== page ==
Going south for food wonders
The 1920s saw an influx of Japanese immigrants to Ensenada, and their influence is something to savor at the little dockside restaurant Muelle3 Cocina del Mar. Here, seafood preparations pay homage to flavors that you’ll associate with stateside sushi, the kicker being Ensenada’s plethora of fresh seafood and the restaurant’s prime location right at the port. Suffice to say, this is a sensible place to start exploring the hybrid cuisine in dishes like sashimi and the house special ceviche.
Besides the sunshine, friendly people and second-to-none fresh fish, low prices keep reeling me back to this city. A prime example is the plate of yellowtail sashimi that arrived at our table, roughly three times the size of an order in the states, costing around $12. It came dressed in a sweet soy sauce concoction with grated ginger and black sesame seeds.
My boyfriend and I struggled to finish the ceviche, whose contents - a mélange of tender octopus, two kinds of sashimi, sliced pismo clams and whole, cooked shrimp - came piled high in a bowl with diced onion, cucumber and silky slices of avocado. This version isn’t citrusy sour, rather, it’s savory umami factor comes from a light, soy-based dressing.
With two beers, our seafood feast cost $28. Open 1 to 7 p.m. Tuesday through Saturday. Teniente Azueta 187, Ignacio Altamirano, Ensenada.
Getting there: As you enter the city from Highway 1, follow the signs for Ensenada that hug the coast; hang a right when you see the visitor information center. There’s a narrow parking lot directly behind it (free for two hours). Walk toward the water and you can’t miss the blue building just to the right. If in doubt, use the visitor information center. There are English-speaking employees, free wifi, maps and clean bathrooms.
Baja wine country has experienced a surge in popularity in recent years for its world-class cuisine. But where do the chefs like to eat when they’re not hard at work in the kitchen? None other than a tucked away countryside home, known as La Cocina de Doña Esthela.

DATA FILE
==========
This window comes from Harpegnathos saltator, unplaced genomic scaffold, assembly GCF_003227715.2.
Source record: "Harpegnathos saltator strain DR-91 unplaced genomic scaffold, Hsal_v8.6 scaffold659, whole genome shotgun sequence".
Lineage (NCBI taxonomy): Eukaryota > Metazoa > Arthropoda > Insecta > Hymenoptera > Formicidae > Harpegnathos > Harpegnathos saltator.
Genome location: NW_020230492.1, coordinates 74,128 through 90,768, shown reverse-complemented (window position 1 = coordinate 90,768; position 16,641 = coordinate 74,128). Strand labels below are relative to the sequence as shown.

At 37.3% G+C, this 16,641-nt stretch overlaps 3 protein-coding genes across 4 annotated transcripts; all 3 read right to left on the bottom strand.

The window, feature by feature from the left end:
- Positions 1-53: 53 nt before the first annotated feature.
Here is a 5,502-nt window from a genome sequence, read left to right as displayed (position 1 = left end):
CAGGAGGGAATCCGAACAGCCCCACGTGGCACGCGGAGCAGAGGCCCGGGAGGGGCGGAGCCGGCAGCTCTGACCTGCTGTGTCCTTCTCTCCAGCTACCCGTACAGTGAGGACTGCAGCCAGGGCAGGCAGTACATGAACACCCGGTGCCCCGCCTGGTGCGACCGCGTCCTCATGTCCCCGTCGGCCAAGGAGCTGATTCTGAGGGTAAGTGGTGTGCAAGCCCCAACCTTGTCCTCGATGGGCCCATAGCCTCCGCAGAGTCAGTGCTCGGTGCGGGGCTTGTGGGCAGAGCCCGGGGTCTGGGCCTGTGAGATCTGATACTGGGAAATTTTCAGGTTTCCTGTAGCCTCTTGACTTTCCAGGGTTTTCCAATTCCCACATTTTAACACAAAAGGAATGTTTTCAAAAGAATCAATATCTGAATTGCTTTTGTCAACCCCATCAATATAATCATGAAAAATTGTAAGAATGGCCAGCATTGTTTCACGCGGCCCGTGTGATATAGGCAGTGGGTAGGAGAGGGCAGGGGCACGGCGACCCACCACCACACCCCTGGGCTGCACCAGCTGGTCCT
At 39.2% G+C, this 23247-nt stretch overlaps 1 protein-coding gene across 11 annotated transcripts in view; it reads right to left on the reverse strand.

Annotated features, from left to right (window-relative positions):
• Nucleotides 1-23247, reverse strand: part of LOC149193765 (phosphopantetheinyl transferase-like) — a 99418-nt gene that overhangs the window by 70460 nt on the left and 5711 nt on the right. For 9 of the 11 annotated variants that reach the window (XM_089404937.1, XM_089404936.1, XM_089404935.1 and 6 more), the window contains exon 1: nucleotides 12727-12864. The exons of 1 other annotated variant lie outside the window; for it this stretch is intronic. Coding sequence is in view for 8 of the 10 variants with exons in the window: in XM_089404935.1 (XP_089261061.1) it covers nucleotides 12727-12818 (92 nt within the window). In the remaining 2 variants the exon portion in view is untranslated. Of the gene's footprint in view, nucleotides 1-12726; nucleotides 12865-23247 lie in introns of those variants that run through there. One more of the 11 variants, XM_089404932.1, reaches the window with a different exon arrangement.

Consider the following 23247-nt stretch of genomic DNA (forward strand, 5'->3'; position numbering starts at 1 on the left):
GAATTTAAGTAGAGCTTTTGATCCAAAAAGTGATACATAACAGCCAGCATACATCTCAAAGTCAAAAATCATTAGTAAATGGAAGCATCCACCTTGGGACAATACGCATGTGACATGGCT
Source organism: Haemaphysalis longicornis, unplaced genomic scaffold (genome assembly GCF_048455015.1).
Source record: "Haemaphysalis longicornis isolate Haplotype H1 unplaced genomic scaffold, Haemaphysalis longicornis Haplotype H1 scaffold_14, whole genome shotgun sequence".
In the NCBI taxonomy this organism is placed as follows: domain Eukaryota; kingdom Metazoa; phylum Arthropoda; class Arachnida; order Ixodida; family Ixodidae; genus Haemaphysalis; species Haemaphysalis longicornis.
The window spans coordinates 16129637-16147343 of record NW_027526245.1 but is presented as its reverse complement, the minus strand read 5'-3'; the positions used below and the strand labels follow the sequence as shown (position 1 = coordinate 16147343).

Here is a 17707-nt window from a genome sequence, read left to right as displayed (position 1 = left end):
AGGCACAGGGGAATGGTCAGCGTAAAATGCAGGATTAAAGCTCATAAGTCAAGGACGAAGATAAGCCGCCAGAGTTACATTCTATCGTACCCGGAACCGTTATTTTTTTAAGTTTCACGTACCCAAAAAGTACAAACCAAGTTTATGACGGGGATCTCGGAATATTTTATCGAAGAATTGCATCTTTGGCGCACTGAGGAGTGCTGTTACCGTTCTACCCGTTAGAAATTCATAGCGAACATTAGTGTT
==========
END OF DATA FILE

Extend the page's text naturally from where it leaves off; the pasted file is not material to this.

On a recent trip to the Valle de Guadalupe, I received the tip - or rather, the order, to eat breakfast there - from chef Ryan Steyn of the nearby El Jardin de Adobe. A quick Internet search revealed that chef Javier Plascencia is a fan of the Sinaloan fare, and has been known to tweet food porn from Esthela’s dining room. Steyn promised the best chiliquiles and machaca that I’d ever try, which wound up being the case, and then some.
We arrived to an overflowing house on Esthela’s farm, where we sat outside and waited about an hour, overlooking cows from which she makes the fresh cheese that tops each table as a complimentary starter.
On the weekend, live music played in the dining room to the crowd of families, surrounding the adobe oven and stove where sublime tortillas - both corn and flour - are constantly being made. The scene is something straight out of “No Reservations.”
For around $25, we had machaca, chilaquiles, enchiladas, quesadillas and incredible, moist corn pancakes topped with butter, served with syrup on the side. We sipped on steaming hot cups of coffee spiced with cinnamon, already fantasizing about the day we’d return to try more.
Words and photos don’t do Esthela’s kitchen justice, it’s something true fans of Mexican cuisine must go and experience for themselves.
Getting there: What many articles about the valle fail to mention is that roads are often unnamed and unpaved. It’s not as sketchy as it sounds though, and proved quite easy once we began our journey. From Ensenada, head east on Highway 3 until you reach the KM 14 marker. Flip a U-turn and then turn right at KM marker 12. At the end of this road, turn right on El Porvenir and follow the signs on the right, up a dirt road about a half mile, and Esthela’s will be on your left.
Amy T. Granite is a dauntless eater who has written about food in San Diego since 2006. You can follow Granite and her tasty adventures on Twitter and Instagram @saysgranite. Send your mouth-watering ideas to her at email@example.com.
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